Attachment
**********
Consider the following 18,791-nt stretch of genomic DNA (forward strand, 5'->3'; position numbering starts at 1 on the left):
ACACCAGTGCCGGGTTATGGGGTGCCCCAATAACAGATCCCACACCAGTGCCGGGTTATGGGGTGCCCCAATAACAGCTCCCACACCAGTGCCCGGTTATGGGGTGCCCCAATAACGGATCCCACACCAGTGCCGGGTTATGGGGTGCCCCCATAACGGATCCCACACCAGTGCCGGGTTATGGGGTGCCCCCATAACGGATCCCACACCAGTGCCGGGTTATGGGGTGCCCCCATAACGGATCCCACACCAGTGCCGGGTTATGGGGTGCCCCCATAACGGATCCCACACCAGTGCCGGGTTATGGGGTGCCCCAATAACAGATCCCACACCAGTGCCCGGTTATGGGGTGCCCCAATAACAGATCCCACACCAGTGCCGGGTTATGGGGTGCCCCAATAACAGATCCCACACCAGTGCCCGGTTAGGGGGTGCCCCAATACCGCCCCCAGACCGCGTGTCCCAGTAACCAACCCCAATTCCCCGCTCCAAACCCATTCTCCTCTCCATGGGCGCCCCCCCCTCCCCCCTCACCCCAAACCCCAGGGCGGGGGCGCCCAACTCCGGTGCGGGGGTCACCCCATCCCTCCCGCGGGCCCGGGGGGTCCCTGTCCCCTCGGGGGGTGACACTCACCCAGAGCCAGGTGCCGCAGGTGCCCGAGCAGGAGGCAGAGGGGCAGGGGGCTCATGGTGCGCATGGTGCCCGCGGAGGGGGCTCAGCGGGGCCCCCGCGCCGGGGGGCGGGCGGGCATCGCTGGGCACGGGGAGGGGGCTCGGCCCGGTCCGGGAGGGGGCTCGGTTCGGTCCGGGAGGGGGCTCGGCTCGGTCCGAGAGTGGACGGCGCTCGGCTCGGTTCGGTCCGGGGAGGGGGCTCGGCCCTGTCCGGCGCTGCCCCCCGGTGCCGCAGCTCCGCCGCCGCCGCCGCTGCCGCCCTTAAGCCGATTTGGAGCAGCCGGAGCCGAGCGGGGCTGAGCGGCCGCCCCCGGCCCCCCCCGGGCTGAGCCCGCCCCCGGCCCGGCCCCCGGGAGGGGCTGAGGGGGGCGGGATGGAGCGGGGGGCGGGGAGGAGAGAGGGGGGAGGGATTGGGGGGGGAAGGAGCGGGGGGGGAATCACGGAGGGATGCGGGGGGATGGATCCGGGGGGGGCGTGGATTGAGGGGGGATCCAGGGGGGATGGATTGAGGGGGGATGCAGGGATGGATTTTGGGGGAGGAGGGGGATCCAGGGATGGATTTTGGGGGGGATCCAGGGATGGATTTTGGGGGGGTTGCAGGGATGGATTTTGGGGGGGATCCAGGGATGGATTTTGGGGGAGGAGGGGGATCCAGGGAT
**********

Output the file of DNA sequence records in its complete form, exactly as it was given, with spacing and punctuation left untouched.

Consider the following 18,791-nt stretch of genomic DNA (forward strand, 5'->3'; position numbering starts at 1 on the left):
ACACCAGTGCCGGGTTATGGGGTGCCCCAATAACAGATCCCACACCAGTGCCGGGTTATGGGGTGCCCCAATAACAGCTCCCACACCAGTGCCCGGTTATGGGGTGCCCCAATAACGGATCCCACACCAGTGCCGGGTTATGGGGTGCCCCCATAACGGATCCCACACCAGTGCCGGGTTATGGGGTGCCCCCATAACGGATCCCACACCAGTGCCGGGTTATGGGGTGCCCCCATAACGGATCCCACACCAGTGCCGGGTTATGGGGTGCCCCCATAACGGATCCCACACCAGTGCCGGGTTATGGGGTGCCCCAATAACAGATCCCACACCAGTGCCCGGTTATGGGGTGCCCCAATAACAGATCCCACACCAGTGCCGGGTTATGGGGTGCCCCAATAACAGATCCCACACCAGTGCCCGGTTAGGGGGTGCCCCAATACCGCCCCCAGACCGCGTGTCCCAGTAACCAACCCCAATTCCCCGCTCCAAACCCATTCTCCTCTCCATGGGCGCCCCCCCCTCCCCCCTCACCCCAAACCCCAGGGCGGGGGCGCCCAACTCCGGTGCGGGGGTCACCCCATCCCTCCCGCGGGCCCGGGGGGTCCCTGTCCCCTCGGGGGGTGACACTCACCCAGAGCCAGGTGCCGCAGGTGCCCGAGCAGGAGGCAGAGGGGCAGGGGGCTCATGGTGCGCATGGTGCCCGCGGAGGGGGCTCAGCGGGGCCCCCGCGCCGGGGGGCGGGCGGGCATCGCTGGGCACGGGGAGGGGGCTCGGCCCGGTCCGGGAGGGGGCTCGGTTCGGTCCGGGAGGGGGCTCGGCTCGGTCCGAGAGTGGACGGCGCTCGGCTCGGTTCGGTCCGGGGAGGGGGCTCGGCCCTGTCCGGCGCTGCCCCCCGGTGCCGCAGCTCCGCCGCCGCCGCCGCTGCCGCCCTTAAGCCGATTTGGAGCAGCCGGAGCCGAGCGGGGCTGAGCGGCCGCCCCCGGCCCCCCCCGGGCTGAGCCCGCCCCCGGCCCGGCCCCCGGGAGGGGCTGAGGGGGGCGGGATGGAGCGGGGGGCGGGGAGGAGAGAGGGGGGAGGGATTGGGGGGGGAAGGAGCGGGGGGGGAATCACGGAGGGATGCGGGGGGATGGATCCGGGGGGGGCGTGGATTGAGGGGGGATCCAGGGGGGATGGATTGAGGGGGGATGCAGGGATGGATTTTGGGGGAGGAGGGGGATCCAGGGATGGATTTTGGGGGGGATCCAGGGATGGATTTTGGGGGGGTTGCAGGGATGGATTTTGGGGGGGATCCAGGGATGGATTTTGGGGGAGGAGGGGGATCCAGGGAT